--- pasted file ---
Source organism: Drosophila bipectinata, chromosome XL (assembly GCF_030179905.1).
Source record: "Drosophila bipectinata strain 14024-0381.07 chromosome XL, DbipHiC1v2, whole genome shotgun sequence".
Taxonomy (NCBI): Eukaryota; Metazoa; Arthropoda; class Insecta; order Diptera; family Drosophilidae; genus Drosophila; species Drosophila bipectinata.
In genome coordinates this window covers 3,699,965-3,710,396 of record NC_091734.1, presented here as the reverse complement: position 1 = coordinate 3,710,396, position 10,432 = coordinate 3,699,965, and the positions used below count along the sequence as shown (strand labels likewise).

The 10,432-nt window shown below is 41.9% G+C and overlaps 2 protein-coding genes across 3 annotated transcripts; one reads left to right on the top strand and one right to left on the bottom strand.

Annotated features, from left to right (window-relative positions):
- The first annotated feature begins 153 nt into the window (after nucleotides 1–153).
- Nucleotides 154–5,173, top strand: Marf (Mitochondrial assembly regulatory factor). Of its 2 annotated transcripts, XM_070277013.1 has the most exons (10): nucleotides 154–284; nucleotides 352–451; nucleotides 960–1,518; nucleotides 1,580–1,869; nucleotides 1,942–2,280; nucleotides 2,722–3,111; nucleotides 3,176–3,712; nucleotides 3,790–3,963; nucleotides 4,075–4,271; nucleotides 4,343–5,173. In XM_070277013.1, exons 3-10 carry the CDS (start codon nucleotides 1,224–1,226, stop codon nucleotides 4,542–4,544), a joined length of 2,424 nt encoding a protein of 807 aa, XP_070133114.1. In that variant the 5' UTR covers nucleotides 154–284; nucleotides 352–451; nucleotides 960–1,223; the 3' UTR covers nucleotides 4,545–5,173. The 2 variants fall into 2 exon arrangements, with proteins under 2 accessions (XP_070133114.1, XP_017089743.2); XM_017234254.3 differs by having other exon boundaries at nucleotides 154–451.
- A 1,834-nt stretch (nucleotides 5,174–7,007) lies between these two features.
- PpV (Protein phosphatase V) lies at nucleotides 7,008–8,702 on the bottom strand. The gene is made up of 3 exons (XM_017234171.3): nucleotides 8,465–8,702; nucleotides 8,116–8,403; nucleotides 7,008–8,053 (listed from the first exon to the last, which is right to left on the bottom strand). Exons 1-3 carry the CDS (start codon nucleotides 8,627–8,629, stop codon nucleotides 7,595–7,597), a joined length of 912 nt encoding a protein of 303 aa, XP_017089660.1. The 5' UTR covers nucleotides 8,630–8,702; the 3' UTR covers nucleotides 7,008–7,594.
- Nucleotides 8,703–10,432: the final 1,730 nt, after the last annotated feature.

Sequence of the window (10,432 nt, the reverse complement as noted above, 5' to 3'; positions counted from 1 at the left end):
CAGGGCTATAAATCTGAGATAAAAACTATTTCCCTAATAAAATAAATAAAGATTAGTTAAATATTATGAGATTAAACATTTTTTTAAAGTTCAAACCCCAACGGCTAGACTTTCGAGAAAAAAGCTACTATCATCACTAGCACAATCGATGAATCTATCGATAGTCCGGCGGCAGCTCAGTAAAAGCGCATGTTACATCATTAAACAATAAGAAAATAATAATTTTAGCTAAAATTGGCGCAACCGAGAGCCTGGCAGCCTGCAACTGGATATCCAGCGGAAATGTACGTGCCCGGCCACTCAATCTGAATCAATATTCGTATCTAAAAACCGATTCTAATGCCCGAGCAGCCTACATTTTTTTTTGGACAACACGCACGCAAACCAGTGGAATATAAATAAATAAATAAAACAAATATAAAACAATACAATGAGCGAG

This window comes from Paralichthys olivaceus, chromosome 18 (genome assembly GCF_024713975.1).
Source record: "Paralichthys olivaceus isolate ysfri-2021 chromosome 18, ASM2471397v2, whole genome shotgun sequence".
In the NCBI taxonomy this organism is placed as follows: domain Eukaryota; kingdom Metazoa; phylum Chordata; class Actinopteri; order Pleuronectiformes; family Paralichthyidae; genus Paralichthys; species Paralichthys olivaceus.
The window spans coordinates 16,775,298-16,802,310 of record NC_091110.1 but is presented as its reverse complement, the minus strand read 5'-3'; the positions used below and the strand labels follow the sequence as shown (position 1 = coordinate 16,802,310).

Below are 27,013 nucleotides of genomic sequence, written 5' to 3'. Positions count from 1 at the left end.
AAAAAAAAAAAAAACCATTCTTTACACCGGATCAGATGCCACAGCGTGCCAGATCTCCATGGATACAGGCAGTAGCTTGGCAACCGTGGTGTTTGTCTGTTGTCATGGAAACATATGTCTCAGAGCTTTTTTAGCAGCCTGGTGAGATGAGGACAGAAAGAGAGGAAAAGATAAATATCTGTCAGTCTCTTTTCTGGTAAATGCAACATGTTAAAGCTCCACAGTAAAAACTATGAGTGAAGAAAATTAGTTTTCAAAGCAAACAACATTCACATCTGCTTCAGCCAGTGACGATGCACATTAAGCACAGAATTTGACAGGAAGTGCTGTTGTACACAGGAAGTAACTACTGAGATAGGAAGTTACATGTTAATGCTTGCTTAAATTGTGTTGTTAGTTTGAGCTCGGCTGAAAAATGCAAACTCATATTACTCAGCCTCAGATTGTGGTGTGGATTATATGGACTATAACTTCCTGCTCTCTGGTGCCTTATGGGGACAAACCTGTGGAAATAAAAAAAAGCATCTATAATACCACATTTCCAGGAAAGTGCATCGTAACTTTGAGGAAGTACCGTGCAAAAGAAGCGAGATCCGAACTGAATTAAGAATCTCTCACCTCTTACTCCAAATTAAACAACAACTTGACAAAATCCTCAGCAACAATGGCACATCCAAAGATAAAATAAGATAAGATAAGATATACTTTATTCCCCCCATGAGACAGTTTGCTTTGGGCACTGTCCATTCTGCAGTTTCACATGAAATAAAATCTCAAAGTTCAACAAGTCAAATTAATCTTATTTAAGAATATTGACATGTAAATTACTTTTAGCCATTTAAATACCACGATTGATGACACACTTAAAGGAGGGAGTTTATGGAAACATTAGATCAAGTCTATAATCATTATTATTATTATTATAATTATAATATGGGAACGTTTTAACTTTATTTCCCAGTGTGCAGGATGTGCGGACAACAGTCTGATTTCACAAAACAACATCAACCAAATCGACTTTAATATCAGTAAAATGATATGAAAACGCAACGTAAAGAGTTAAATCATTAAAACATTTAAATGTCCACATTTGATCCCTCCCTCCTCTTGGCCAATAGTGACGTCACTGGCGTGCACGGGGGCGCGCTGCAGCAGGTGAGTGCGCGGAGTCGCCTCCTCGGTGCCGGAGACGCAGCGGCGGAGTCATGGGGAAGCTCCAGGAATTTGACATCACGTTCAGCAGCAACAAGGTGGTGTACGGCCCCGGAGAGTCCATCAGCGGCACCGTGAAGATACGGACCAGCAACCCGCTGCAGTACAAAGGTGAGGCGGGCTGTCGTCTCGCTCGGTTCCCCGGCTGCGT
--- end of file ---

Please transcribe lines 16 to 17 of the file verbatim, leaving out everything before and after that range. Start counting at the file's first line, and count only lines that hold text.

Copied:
In the NCBI taxonomy this organism is placed as follows: domain Eukaryota; kingdom Metazoa; phylum Chordata; class Actinopteri; order Pleuronectiformes; family Paralichthyidae; genus Paralichthys; species Paralichthys olivaceus.
The window spans coordinates 16,775,298-16,802,310 of record NC_091110.1 but is presented as its reverse complement, the minus strand read 5'-3'; the positions used below and the strand labels follow the sequence as shown (position 1 = coordinate 16,802,310).